Robotic motion is a longstanding R&D goal, and engineers have come up with a huge variety of ways to make robots move. As we've reported, they may slither, crawl, swim. They may even walk, like a human, a cockroach, or a salamander.
Some researchers approach the task of making robots move from a more theoretical perspective that happens to coincide with the biomimetics approach, which emulates the gait of an actual animal. A notorious example is the Multi-Appendage Robotic System (MARS) designed at Virginia Tech's Robotics & Mechanisms Laboratory, now housed at University of California, Los Angeles.. The MARS project's original goal was to develop a walking gait system for negotiating terrain with variations in height, so its legs are spaced axi-symmetrically around its body. The result is a robot that looks like a giant, six-legged spider.
The Single Actuator Wave-like Robot (SAW) could be scaled up and built in larger versions for maintenance or search and rescue applications, and scaled down to under a centimer in diameter for medical applications.
(Source: Ben-Gurion University of the Negev)
Now engineers at Ben-Gurion University of the Negev have developed what they say is the first robot that produces a wave motion with a single motor. Inspired by the locomotion of snakes, the Single Actuator Wave-like Robot (SAW) looks like a child's toy, but it moves both forward and backward by producing a continuously advancing sine wave.
This talented machine can climb vertically through tunnels and crawl over multiple surfaces, like sand, grass, and gravel, using its passive wheels only for steering. Its top speed is 57 cm per second in horizontal motion, which is five times faster than any similar robot, and it can also crawl backward, as you can see in this video. Top climbing speed is 8 cm per second.
This simple robot is the first that produces a continuously advancing sine wave with a single motor for locomotion. It can move both forward and backward, and can climb and swim as well as crawl.
(Source: Ben-Gurion University of the Negev)
Led by David Zarrouk, a senior lecturer in the university's mechanical engineering department, the team designed the robot for medical, maintenance, search and rescue, and security applications. It could be scaled up and built in larger versions for maintenance or search and rescue, and scaled down for medical applications. The SAW robot is strong, reliable, requires little maintenance, easy to manufacture, and energy-efficient, enabling it to travel long distances.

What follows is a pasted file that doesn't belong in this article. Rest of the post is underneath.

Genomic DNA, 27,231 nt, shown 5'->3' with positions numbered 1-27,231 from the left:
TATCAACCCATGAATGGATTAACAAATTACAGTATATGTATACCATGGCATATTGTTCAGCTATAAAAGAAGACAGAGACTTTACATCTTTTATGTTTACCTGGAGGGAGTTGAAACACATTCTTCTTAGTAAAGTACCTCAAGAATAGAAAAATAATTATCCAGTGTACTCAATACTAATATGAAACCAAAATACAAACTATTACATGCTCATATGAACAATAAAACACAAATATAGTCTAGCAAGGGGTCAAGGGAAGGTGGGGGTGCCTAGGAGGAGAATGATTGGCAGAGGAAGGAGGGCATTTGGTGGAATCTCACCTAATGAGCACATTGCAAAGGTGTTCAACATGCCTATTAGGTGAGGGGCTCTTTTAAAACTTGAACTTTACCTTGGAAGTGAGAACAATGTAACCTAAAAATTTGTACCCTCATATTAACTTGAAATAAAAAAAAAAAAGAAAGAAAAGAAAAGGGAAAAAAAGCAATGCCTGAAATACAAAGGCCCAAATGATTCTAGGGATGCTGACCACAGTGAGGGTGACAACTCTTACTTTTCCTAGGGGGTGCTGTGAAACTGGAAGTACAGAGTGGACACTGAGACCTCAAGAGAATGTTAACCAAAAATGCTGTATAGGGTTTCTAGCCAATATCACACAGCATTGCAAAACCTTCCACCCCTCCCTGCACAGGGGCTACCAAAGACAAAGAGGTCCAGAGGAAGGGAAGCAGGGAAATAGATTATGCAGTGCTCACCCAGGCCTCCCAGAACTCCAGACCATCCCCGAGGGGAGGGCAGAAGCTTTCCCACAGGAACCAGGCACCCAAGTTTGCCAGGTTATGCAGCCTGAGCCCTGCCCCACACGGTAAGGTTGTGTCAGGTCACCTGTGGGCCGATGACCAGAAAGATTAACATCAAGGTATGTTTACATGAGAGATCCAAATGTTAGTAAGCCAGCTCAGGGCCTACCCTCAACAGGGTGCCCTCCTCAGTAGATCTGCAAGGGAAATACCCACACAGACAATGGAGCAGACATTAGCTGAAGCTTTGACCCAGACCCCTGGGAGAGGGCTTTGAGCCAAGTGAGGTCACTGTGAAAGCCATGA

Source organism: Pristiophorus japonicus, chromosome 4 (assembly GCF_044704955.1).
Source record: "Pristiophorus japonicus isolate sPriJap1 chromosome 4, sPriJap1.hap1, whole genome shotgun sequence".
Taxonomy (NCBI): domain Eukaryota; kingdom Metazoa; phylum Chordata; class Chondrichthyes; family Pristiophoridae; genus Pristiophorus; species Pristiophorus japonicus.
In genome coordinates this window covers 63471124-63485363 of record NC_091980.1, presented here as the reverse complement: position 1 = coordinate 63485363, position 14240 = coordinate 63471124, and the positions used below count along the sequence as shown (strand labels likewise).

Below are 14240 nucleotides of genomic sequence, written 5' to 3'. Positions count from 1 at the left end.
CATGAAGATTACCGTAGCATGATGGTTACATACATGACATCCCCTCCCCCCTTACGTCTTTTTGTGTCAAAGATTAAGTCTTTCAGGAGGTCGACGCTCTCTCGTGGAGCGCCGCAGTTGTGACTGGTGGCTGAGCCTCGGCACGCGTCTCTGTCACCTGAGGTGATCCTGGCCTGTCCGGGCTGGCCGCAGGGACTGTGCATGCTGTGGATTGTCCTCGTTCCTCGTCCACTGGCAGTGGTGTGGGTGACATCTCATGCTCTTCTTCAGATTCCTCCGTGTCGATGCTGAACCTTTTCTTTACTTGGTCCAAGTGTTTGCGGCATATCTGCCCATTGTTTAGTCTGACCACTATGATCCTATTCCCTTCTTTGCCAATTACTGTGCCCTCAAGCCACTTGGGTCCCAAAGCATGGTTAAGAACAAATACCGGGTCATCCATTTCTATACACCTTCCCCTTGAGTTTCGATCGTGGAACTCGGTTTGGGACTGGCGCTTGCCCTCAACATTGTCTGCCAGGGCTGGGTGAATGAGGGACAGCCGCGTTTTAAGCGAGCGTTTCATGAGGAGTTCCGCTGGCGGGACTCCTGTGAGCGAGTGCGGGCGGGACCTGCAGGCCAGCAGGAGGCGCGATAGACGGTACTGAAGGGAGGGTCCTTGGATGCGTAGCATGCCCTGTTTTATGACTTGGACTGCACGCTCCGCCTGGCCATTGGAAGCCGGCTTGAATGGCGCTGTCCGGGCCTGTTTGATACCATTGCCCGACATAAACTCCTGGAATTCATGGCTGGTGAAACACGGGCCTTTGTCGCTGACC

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The team published its results in a July paper in the journal Bioinspiration & Biomimetics. "We developed a kinematic model of the robot that accounts for the two-dimensional mechanics of motion and yields the speed of the links relative to the motor," the team said in the paper's abstract. "By optimizing the parameters, we succeeded in making the robot travel by 13% faster than its own wave speed."
According to the abstract, the robot does not have an internal straight spine, and its direction of locomotion is determined by the direction of rotation of the motor. At 1:42 in the above video, the camera angle gives a view of the robot's movement that shows what looks like a spiral-shaped spine threaded through its links.
Since the SAW robot's design is simple and it only requires one motor, the researchers also built two smaller versions. One, only slightly smaller, is also waterproof. This version can swim at a top speed of 6 cm per second. A much smaller version is the size of a pen. Even further miniaturization is possible, such as very tiny robots with a diameter of 1 cm or less that can be used to travel within the human body during diagnostic procedures, such as for imaging biopsies.
Ann R. Thryft is senior technology editor, materials & assembly, for Design News. She's been writing about manufacturing- and electronics-related technologies for 29 years, covering manufacturing materials & processes, alternative energy, and robotics. In the past, she's also written about machine vision and all kinds of communications.